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Rosette weld ?

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  • Rosette weld ?

    I'm wanting to support the frame on my 94 Jeep Cherokee, it has a very thin box frame, uni-body.
    I was on a Cherokee forum and what they are doing is welding 1/4 x 3 angle to the very thin frame, rect. tube (approx. 3 x 5).
    Their drilling holes every few inchs and rosette welding.
    I've heard you cant weld directly to the frame (too thin) or it will stress and crack.
    This rosette weld reminds me of a plug weld on a differential tube to center section.
    I'd like to learn what I can about this weld, if it cam be mig'd or is it o/a ?
    It is just to stiffen the frame.
    Any help would be greatly appreciated.
    Thanks

  • #2
    We do something similar on 914 Porsche's They have a week rear section and we plate them over with 1/8" or so thick steel and plug weld them on to the uni-body frame members.

    Comment


    • #3
      Can you drill and use crush tubes?

      Comment


      • #4
        Fatfab, ligito, in that order.

        Fatfab, do you Mig weld those Porsche frames ?

        Ligito, sorry but I've never heard of crush tubes.
        It sounds fairly basic, is it just drill a hole and push it in and crank it down?

        Thanks, Jon

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        • #5
          Jon,

          If we were using standard weld terminology, a rosette weld is a plug weld. When doing tubular dragster chassis fabrication, a rosette weld is required when mating two tubes of the same diameter together. Like your application, this is done for strength. Otherwise, the assembly would depend on the quality and strength of the butt weld of relatively thin tubing. Doing so wouldn't be all that strong, or safe.

          In this application, a hole is drilled into both main tubes appox. 1-2" from the ends that are being mated together. A smaller tube is then slipped into one end of the main tubes past the hole that was drilled. (For us, the length that the smaller tube is slid into both main tubes is determined by the SFI chassis spec the car is being built to.) We then use the TIG process to plug/rosette weld the inner tube to the outer to make sure it stays in place. That weld assembly is then slid into the other main tube where another TIG plug/rosette weld is done in the other hole, along with the butt weld to attached the two main tubes together. Now this is one specific application with the TIG process, but the result and intent is still the same.

          Hope this helps.

          Comment


          • #6
            Straightshot,

            Seems to me that 3" x 1/4" would be overkill for the task at hand. If you're looking to "reinforce" the thin frame member, seems that say 1/8" material would be a better choice. Also the thinner material would be easier to "plug weld" and take less heat to the frame than 1/4" material would.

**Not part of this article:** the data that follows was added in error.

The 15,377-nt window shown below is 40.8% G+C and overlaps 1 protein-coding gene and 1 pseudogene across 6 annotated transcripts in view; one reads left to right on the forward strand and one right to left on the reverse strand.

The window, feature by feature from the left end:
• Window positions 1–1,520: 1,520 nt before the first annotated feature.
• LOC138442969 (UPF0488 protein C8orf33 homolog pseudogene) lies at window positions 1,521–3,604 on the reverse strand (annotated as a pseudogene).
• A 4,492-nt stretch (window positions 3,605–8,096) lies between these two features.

I don't see (depending on location) why you couldn't do this with mig.

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            • #7
              Crush tubes can be inserted into drilled holes and welded in place, to prevent the walls from collapsing when a through bolt is tightened.
              Think of them as being similar to bushings.

              Comment


              • #8
                Originally posted by Straightshot View Post
                I'm wanting to support the frame on my 94 Jeep Cherokee, it has a very thin box frame, uni-body.
                I was on a Cherokee forum and what they are doing is welding 1/4 x 3 angle to the very thin frame, rect. tube (approx. 3 x 5).
                Their drilling holes every few inchs and rosette welding.
                I've heard you cant weld directly to the frame (too thin) or it will stress and crack.
                This rosette weld reminds me of a plug weld on a differential tube to center section.
                I'd like to learn what I can about this weld, if it cam be mig'd or is it o/a ?
                It is just to stiffen the frame.
                Any help would be greatly appreciated.
                Thanks
                How thick is the box?

                1/4" seems to be overkill and the support area too small. I would recommend using 1/8" plate on the top and side and making it as large as possible to spread the load. Rosette welds are definitely recommended. Depending on the thickness of the box section you might have to go down on heat so that you don't blow through the box.

                In my case, a Toyota MR2, the box sections are 1/8" and are no trouble but the floor which I have to weld to is 22 gauge and I am having trouble even with .023 wire and as low a heat as I can get.

                Comment

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